Introduction: Involvement of the central nervous system in patients with multiple myeloma is a rare event. We evaluated the diagnostic workup and prognosis of patients with leptomeningeal myelomatosis (LMM). Methods: Between April 2005 and April 2016, we identified 16 cases with LMM. The involvement was diagnosed by magnetic resonance imaging (MRI), cerebrospinal fluid (CSF) cytology as well as flow cytometry. Fluorescence in situ hybridization (FISH) was used in 8/16 cases. In 1 case, genome-wide screening for genetic alterations using single-nucleotide polymorphism (SNP) array analysis was performed. Results: The median time from initial diagnosis until the occurrence of LMM was 434 days. At diagnosis, the median age was 60 years. The median cell count was 21/µL (range 1–1,333/µL). All CSF samples showed malignant pleocytosis, confirmed by flow cytometry in 12/16 patients. FISH revealed high-risk features in the majority of samples. Treatment for LMM consisted of intrathecal chemotherapy and radiation therapy. Genome-wide screening assays revealed different subclones. The outcome was dismal with a median overall survival after the diagnosis of LMM of 82 days. Conclusion: By combining several technical procedures, it is possible to identify most patients with LMM. Management of affected patients is challenging and the survival short after a diagnosis of LMM.
In contrast to other malignancies, the frequency of leptomeningeal myelomatosis (LMM) is as low as 1% . Only a few comprehensive overviews with > 10 patients have been published [1‒7]. LMM is defined as the presence of clonal plasma cells in the cerebrospinal fluid (CSF). To establish a diagnosis of LMM, either a typical leptomeningeal enhancement on magnetic resonance imaging (MRI) and/or evidence of clonal plasma cells in the CSF is necessary. CSF cytology in malignancies other than myeloma has a limited sensitivity of around 50–60%, but excellent specificity (> 95%) when done by an experienced cytologist . Fluorescence-activated cell sorting (FACS) can increase the sensitivity of the detection of tumor cells in patients with aggressive lymphoma at a high risk of central nervous system (CNS) involvement [9, 10], and patients with atypical or suspicious CSF morphology. Therefore, adding flow cytometry may also improve the diagnostic sensitivity and specificity in patients with multiple myeloma (MM). Risk factors for leptomeningeal disease in MM are plasmoblastic morphology, extramedullary disease, elevated lactate dehydrogenase (LDH) and high-risk cytogenetics such as the presence of a translocation t(4; 14) and/or a deletion (del) of the chromosomal band 13q14 [2, 3].
Materials and Methods
Between 2004 and 2016, we identified 16 myeloma patients with leptomeningeal disease treated at the University Hospital of Ulm in Germany. All of them were suffering from symptomatic MM and CSF analysis was triggered by CNS-related symptoms. CSF samples for cytology, FACS, and cytogenetic studies were drawn by lumbar puncture during standard clinical workup. All patients gave their written informed consent for the procedure.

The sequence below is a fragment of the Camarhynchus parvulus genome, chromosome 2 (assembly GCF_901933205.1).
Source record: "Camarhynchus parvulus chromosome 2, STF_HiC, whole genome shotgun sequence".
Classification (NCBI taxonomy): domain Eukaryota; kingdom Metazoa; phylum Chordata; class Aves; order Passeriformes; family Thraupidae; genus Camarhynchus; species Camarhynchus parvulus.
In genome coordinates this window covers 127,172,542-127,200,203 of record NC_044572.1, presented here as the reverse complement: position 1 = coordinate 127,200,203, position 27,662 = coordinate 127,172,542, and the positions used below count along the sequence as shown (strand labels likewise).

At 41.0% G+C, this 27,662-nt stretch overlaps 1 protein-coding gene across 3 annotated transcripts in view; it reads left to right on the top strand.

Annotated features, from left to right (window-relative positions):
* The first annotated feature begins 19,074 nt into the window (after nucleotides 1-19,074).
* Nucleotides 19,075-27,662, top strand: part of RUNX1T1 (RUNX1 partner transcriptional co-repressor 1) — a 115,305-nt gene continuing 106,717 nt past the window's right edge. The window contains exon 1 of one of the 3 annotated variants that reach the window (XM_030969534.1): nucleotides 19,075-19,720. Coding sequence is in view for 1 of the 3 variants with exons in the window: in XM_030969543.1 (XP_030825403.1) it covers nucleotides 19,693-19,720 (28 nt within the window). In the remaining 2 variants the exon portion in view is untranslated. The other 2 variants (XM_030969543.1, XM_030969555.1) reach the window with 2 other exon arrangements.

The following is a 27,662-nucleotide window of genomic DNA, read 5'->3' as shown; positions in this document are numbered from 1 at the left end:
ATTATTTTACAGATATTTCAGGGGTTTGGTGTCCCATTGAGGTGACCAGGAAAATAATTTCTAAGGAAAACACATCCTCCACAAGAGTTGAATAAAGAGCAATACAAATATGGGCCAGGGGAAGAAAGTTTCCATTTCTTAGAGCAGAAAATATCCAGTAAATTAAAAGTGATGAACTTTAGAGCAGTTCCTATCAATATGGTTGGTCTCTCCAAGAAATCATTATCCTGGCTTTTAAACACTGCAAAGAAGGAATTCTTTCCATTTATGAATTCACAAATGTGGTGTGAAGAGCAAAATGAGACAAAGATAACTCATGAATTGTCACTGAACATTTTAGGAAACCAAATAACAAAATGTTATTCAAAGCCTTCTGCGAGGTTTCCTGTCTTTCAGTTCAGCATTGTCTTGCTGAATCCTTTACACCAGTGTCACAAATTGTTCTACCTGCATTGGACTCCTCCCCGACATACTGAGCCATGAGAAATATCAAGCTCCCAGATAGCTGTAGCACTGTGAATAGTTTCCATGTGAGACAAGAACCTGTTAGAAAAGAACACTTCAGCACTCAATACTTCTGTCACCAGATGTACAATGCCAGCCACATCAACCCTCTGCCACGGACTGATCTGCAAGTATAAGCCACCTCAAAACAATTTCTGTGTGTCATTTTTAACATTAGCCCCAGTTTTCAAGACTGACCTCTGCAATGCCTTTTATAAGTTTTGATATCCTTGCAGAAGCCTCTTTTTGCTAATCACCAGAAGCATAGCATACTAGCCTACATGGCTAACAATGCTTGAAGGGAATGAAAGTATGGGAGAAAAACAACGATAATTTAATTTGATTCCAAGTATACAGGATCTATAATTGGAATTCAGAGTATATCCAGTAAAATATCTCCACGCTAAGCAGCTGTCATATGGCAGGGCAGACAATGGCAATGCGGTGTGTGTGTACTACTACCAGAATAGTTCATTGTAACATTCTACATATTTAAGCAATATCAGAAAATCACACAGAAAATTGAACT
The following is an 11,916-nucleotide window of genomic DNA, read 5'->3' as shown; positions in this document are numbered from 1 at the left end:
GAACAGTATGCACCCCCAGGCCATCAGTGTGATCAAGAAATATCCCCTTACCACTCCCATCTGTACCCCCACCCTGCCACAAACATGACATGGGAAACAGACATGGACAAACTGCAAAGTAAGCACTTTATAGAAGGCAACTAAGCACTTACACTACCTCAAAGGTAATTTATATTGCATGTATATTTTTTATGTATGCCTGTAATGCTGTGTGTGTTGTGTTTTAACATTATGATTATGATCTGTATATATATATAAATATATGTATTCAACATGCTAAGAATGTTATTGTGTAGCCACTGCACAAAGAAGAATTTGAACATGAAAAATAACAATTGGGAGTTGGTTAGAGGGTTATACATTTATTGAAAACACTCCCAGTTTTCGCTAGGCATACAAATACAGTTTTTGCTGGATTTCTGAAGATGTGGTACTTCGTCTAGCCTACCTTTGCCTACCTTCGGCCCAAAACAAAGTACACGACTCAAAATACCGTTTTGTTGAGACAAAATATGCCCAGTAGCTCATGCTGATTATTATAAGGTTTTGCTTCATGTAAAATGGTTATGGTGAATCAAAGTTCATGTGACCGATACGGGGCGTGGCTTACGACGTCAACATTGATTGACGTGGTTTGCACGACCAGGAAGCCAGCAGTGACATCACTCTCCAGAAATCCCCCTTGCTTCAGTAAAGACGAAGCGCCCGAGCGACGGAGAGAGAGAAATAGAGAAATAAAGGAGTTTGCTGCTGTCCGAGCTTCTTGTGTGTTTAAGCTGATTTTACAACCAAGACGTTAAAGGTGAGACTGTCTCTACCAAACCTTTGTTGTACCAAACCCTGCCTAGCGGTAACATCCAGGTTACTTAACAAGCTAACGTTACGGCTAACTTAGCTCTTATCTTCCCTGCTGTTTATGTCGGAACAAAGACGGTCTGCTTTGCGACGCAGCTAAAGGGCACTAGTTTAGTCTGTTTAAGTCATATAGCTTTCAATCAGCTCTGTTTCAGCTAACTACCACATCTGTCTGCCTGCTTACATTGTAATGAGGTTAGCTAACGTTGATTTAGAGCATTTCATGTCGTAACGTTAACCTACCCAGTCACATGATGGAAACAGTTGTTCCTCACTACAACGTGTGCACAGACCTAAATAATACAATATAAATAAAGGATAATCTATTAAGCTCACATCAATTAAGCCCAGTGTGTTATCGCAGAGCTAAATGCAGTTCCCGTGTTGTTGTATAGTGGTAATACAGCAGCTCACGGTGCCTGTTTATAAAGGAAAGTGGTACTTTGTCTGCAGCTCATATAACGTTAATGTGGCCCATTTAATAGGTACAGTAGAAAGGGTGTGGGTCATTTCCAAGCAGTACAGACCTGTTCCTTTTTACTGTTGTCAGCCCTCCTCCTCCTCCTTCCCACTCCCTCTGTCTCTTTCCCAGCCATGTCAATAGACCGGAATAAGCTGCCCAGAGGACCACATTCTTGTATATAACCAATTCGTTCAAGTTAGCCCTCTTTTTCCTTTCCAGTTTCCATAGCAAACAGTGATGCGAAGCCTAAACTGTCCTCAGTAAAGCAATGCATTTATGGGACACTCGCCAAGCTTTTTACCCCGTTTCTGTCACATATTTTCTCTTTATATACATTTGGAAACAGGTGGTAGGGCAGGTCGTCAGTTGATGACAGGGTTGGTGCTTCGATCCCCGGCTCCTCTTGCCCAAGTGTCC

This retrospective study was conducted in accordance with the principles of the Helsinki Declaration. The local ethics committee approved the evaluation protocol.
CSF was obtained by lumbar puncture. Precautions were taken to minimize contamination by peripheral blood.
The fresh specimens were processed following standard procedures as previously published [11, 12]. All smears were analyzed by M.B. Additional FACS analysis was done within a few hours of sampling using standard procedures. CSF volume ranged from 1.5 to 6 mL. The results were analyzed by M.F.-B. and M.B. Samples were judged to be malignant only if a distinct cell population with the disease specific immune-phenotype, i.e., CD38+, CD138+, or a light chain restriction, could be detected.
Fluorescence in situ hybridization (FISH) in combination with immunofluorescent detection of light chain-restricted plasma cells (cIg-FISH) was performed according to standardized protocols using commercially available probes (Abbott Molecular; MetaSystems).
Single-nucleotide polymorphism (SNP) chip analysis was performed from total genomic DNA (500 ng), digested and ligated to adaptors. A generic primer that recognizes the adaptor sequence was used to amplify adaptor-ligated DNA fragments. Then, the amplified DNA was fragmented, labeled, and hybridized to the human SNP array 6.0 (Affymetrix) for 16 h, followed by automated washing, staining, and scanning. Data analysis was done with a standard software Affymetrix genotyping consoleTM.
For statistical analysis, GraphPad Prism (La Jolla, CA, USA) software was used.
All patients had symptomatic disease with very variable neurologic symptoms. Most of them suffered from central nerve palsy, pain, or changes of mental state. Radiographic studies (MRI and CT scan) revealed pathology in 12 of 16 patients, but only 2 showed meningeal enhancement. The median cell count was 21/µL with a wide range (1–1,333/µL). FACS could be performed in 13 out of 16 patients. All samples showed clonal disease with the expression of CD38 and also CD138 or κ/λ light chain restriction. In 4 samples (patient Nos. 4, 14, 15, and 16) additional expression of CD56 was found (Table 1). Due to low cell counts in some patients (Nos. 2, 3, 9, and 10), FACS added important information for the interpretation of CSF cytology (Fig. 1). In 1 case (patient No. 6), FACS could not be performed because of the small amount of CSF available for analysis, but cytomorphology was unambiguous (Fig. 2).
The median time from a diagnosis of MM to the diagnosis of leptomeningeal spread was 434 days (range 69–3,357 days). All patients finally died (range 7–1,233 days after the diagnosis of LMM). The majority of patients received a specific treatment, except for those with a clearly dismal prognosis, i.e., a life expectancy of less than a few days (i.e., patient No. 6). The median survival time was 82 days; the Kaplan-Maier estimated survival is presented in Figure 3. An overview of the clinical data and laboratory tests is given in Table 1.